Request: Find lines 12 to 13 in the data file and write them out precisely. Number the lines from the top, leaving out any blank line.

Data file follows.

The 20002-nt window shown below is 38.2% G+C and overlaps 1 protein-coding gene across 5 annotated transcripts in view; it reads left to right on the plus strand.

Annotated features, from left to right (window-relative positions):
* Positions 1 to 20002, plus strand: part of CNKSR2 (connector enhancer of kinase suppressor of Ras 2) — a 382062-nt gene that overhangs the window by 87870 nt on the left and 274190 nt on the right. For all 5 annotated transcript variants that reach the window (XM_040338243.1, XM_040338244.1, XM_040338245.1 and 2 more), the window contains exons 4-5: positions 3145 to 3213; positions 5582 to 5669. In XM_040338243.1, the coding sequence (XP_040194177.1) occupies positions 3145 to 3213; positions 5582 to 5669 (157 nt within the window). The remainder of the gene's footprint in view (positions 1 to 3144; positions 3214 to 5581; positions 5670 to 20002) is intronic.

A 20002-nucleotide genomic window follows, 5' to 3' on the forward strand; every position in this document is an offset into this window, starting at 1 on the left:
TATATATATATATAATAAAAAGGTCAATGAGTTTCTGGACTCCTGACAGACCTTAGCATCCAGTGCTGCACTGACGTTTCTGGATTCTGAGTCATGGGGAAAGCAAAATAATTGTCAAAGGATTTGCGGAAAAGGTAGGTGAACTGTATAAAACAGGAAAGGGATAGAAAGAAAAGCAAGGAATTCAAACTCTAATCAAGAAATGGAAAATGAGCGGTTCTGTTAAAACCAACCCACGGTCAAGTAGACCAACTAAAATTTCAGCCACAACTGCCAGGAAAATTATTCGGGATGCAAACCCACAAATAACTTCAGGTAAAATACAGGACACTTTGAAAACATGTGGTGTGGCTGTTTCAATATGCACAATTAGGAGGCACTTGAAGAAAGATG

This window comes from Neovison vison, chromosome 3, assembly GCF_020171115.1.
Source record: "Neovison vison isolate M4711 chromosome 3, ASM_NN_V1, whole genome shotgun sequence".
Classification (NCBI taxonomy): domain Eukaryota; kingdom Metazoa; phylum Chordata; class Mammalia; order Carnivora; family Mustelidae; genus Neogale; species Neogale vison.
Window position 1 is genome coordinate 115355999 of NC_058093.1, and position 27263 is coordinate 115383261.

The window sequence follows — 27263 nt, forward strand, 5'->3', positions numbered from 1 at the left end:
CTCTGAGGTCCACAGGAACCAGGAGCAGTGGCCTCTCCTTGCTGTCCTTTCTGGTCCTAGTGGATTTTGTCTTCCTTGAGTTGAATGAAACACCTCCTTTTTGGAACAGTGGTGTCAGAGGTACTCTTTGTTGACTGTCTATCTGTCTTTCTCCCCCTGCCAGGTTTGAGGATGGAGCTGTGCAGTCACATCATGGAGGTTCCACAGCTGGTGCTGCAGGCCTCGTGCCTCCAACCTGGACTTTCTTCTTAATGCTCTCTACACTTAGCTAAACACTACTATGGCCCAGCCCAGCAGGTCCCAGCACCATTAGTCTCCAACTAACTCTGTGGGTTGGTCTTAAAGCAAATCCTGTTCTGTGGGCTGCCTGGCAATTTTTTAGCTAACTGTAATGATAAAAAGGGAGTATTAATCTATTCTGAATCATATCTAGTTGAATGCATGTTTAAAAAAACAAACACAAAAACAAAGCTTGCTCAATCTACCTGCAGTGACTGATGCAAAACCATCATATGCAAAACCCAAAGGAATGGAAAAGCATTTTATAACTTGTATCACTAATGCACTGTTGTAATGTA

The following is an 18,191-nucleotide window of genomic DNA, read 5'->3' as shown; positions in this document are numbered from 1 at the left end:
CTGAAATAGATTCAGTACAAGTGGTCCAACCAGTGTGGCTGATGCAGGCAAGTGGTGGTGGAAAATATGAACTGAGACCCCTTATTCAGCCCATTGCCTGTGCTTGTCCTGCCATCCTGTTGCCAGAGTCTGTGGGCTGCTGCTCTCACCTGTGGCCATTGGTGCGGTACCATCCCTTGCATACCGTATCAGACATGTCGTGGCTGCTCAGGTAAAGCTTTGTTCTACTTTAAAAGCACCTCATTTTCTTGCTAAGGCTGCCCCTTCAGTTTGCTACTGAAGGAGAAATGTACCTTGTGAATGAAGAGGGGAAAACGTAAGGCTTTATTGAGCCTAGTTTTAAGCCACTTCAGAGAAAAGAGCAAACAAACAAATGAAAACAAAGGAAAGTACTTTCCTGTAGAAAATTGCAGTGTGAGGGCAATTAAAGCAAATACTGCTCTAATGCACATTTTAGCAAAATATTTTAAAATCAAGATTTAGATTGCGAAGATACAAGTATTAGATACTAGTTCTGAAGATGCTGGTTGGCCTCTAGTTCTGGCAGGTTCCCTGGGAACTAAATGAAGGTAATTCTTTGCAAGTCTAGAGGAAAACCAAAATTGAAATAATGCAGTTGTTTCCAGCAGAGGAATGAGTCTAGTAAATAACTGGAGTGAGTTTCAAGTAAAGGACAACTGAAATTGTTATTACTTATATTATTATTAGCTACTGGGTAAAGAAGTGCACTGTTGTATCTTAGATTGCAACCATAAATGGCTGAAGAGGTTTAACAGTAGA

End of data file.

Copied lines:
The following is an 18,191-nucleotide window of genomic DNA, read 5'->3' as shown; positions in this document are numbered from 1 at the left end:
CTGAAATAGATTCAGTACAAGTGGTCCAACCAGTGTGGCTGATGCAGGCAAGTGGTGGTGGAAAATATGAACTGAGACCCCTTATTCAGCCCATTGCCTGTGCTTGTCCTGCCATCCTGTTGCCAGAGTCTGTGGGCTGCTGCTCTCACCTGTGGCCATTGGTGCGGTACCATCCCTTGCATACCGTATCAGACATGTCGTGGCTGCTCAGGTAAAGCTTTGTTCTACTTTAAAAGCACCTCATTTTCTTGCTAAGGCTGCCCCTTCAGTTTGCTACTGAAGGAGAAATGTACCTTGTGAATGAAGAGGGGAAAACGTAAGGCTTTATTGAGCCTAGTTTTAAGCCACTTCAGAGAAAAGAGCAAACAAACAAATGAAAACAAAGGAAAGTACTTTCCTGTAGAAAATTGCAGTGTGAGGGCAATTAAAGCAAATACTGCTCTAATGCACATTTTAGCAAAATATTTTAAAATCAAGATTTAGATTGCGAAGATACAAGTATTAGATACTAGTTCTGAAGATGCTGGTTGGCCTCTAGTTCTGGCAGGTTCCCTGGGAACTAAATGAAGGTAATTCTTTGCAAGTCTAGAGGAAAACCAAAATTGAAATAATGCAGTTGTTTCCAGCAGAGGAATGAGTCTAGTAAATAACTGGAGTGAGTTTCAAGTAAAGGACAACTGAAATTGTTATTACTTATATTATTATTAGCTACTGGGTAAAGAAGTGCACTGTTGTATCTTAGATTGCAACCATAAATGGCTGAAGAGGTTTAACAGTAGA